Malpractice insurance coverage basics

 In Legal Malpractice

In our last article, we discussed the importance of all lawyers buying sufficient malpractice (sometimes called “errors & omissions”) insurance coverage, and why it is important for clients to ask whether their potential counsel has malpractice insurance. In this article, we ask a couple of additional questions: What should a lawyer look for in an insurance company? And, what factors will be considered by the company when quoting coverage? We’ll address the first question here, and the second in a subsequent article.

So what should a lawyer look for in an insurance company? Many lawyers choose malpractice coverage based on the lowest quote received, often without ever considering the financial health or strength of the company that they are purchasing the policy from. This is potentially dangerous. In our opinion, consideration and selection of a company boils down to two factors: (1) the strength of the company that underwrites the policy; and (2) how the company handles claims.

As to the first factor, a few years ago, lawyers in Georgia learned the hard way that the financial strength of the company underwriting the policy is critical. Insureds of a company called ANLIR received a letter notifying them that the company had been placed into receivership, that they no longer had any coverage through the company, and that possibly no funds would be available to pay claims. This left law firms scrambling to the marketplace to buy coverage. Those with pending claims had an even tougher time, along with their lawyers if the claims were in active litigation. The only way to address this risk is to be mindful of the company’s financial health and strength. In today’s marketplace, it is not uncommon to buy a policy through a company and have the policy underwritten by another company. For example, our firm purchased our malpractice policy through Southern Lawyers Insurance Program, and our insurance policy is underwritten by Lloyds of London. As a general rule, the larger the insurance company, the safer you probably are, although, of course, there can never be any guarantees. .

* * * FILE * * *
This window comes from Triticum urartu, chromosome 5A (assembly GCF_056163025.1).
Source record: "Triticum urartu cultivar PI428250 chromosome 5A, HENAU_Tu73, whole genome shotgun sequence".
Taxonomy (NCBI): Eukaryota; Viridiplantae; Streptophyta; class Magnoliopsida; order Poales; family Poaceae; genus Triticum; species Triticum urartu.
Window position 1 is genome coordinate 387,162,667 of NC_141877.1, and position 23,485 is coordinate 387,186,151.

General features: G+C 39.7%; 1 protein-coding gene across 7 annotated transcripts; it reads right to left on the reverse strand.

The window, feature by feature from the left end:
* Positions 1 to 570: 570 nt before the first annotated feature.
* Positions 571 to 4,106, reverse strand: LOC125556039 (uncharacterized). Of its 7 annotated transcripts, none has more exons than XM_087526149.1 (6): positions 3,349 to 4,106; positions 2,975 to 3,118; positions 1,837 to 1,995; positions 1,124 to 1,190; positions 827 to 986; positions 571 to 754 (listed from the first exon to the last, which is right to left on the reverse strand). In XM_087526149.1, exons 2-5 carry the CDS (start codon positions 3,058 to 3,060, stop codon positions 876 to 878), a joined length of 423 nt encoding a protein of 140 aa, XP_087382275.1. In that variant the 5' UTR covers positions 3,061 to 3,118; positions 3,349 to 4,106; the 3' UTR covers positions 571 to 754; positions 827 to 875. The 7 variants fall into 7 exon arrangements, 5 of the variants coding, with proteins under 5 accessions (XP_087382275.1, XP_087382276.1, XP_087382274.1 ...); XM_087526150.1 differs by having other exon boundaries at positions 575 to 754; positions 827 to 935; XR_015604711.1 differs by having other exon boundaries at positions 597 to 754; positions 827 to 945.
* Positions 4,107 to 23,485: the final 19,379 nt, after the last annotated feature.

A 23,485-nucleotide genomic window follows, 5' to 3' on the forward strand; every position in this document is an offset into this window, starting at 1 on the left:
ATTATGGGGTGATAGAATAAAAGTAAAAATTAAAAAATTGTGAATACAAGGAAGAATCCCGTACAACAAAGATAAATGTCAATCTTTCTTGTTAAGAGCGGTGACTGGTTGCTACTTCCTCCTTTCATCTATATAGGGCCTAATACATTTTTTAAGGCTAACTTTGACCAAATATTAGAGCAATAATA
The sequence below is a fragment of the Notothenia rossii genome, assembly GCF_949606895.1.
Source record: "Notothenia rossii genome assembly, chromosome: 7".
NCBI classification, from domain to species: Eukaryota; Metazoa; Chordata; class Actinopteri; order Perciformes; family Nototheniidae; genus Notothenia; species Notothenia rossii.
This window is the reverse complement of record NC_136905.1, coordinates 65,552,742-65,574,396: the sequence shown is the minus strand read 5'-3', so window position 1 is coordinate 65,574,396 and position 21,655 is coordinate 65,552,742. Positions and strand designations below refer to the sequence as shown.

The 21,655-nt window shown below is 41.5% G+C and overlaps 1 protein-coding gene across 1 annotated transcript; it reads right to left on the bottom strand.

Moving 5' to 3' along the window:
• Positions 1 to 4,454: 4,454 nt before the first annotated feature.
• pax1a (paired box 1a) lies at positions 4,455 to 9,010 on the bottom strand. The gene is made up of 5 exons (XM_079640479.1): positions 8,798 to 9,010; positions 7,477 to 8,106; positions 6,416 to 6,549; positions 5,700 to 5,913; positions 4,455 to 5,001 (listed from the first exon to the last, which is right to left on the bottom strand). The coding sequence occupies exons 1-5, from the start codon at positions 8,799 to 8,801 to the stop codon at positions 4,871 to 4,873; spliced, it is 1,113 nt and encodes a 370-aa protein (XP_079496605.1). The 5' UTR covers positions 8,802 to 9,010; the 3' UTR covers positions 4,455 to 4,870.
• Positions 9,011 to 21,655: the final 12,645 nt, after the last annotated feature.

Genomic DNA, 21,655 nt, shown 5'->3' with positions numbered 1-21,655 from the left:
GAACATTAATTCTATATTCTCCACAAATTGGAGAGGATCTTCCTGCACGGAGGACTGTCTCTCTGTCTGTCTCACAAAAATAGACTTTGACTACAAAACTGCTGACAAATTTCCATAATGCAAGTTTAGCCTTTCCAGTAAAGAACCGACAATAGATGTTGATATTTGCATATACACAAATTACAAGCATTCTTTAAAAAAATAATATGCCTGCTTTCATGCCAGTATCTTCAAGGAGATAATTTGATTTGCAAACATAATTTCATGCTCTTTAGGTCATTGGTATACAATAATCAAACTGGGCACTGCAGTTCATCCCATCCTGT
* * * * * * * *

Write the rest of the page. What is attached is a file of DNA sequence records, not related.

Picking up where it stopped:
As to the second factor, a lawyer shopping for coverage should also investigate how a company handles the claims it receives from its insureds, by asking other lawyers. We have heard horror stories about lawyers trying to report claims to their carrier, only to be ignored or receive a letter directing the insured to notify the carrier if a lawsuit is served on the insured. This is certainly not the type of proactive response anyone facing a claim, grievance, or malpractice suit wants to receive. There are a few companies which proactively handle claims, and a few may assign an adjuster or counsel early in an effort to repair a potential claim before it escalates into a lawsuit or spirals out of control. Another consideration on this point is where the claims department is physically located. We are of the opinion that a lawyer should look for a company with claims adjusters ideally in the lawyer’s home state, whenever possible. When facing a potential claim, lawsuit, or disciplinary grievance, having a claims professional or counsel close at hand who understands the state law, ethical rules, and dynamics of the location can be very helpful with claim repair, resolution, and defense.

While Chandler & Moore Law receives many phone calls from lawyers around Georgia asking questions about insurance coverage and things to consider, we are not insurance agents and cannot recommend one policy over another. However, having dealt with many insurance companies on behalf of both plaintiffs and insureds, we would be happy to discuss our experiences and answer any questions you may have. Feel free to contact us at 404-593-2670.

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